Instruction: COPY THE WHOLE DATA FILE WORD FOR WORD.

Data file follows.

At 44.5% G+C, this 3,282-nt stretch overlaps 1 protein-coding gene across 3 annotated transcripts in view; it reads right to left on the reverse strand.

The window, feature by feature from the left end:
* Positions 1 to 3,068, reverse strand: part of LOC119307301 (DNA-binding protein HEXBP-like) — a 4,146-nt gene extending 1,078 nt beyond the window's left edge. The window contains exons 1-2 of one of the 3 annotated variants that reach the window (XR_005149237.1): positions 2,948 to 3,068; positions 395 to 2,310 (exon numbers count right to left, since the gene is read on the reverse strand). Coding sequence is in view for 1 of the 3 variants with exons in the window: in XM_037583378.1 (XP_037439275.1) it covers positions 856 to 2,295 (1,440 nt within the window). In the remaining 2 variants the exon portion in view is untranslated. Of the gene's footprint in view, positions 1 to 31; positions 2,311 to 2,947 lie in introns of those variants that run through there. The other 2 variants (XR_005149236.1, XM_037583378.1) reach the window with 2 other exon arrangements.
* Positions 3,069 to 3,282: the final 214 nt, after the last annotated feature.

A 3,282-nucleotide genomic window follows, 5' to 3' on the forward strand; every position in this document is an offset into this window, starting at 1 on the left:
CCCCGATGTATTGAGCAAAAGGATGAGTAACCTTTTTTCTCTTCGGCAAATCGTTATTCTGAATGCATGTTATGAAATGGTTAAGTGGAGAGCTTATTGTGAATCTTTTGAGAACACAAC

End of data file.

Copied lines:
At 44.5% G+C, this 3,282-nt stretch overlaps 1 protein-coding gene across 3 annotated transcripts in view; it reads right to left on the reverse strand.

The window, feature by feature from the left end:
* Positions 1 to 3,068, reverse strand: part of LOC119307301 (DNA-binding protein HEXBP-like) — a 4,146-nt gene extending 1,078 nt beyond the window's left edge. The window contains exons 1-2 of one of the 3 annotated variants that reach the window (XR_005149237.1): positions 2,948 to 3,068; positions 395 to 2,310 (exon numbers count right to left, since the gene is read on the reverse strand). Coding sequence is in view for 1 of the 3 variants with exons in the window: in XM_037583378.1 (XP_037439275.1) it covers positions 856 to 2,295 (1,440 nt within the window). In the remaining 2 variants the exon portion in view is untranslated. Of the gene's footprint in view, positions 1 to 31; positions 2,311 to 2,947 lie in introns of those variants that run through there. The other 2 variants (XR_005149236.1, XM_037583378.1) reach the window with 2 other exon arrangements.
* Positions 3,069 to 3,282: the final 214 nt, after the last annotated feature.

A 3,282-nucleotide genomic window follows, 5' to 3' on the forward strand; every position in this document is an offset into this window, starting at 1 on the left:
CCCCGATGTATTGAGCAAAAGGATGAGTAACCTTTTTTCTCTTCGGCAAATCGTTATTCTGAATGCATGTTATGAAATGGTTAAGTGGAGAGCTTATTGTGAATCTTTTGAGAACACAAC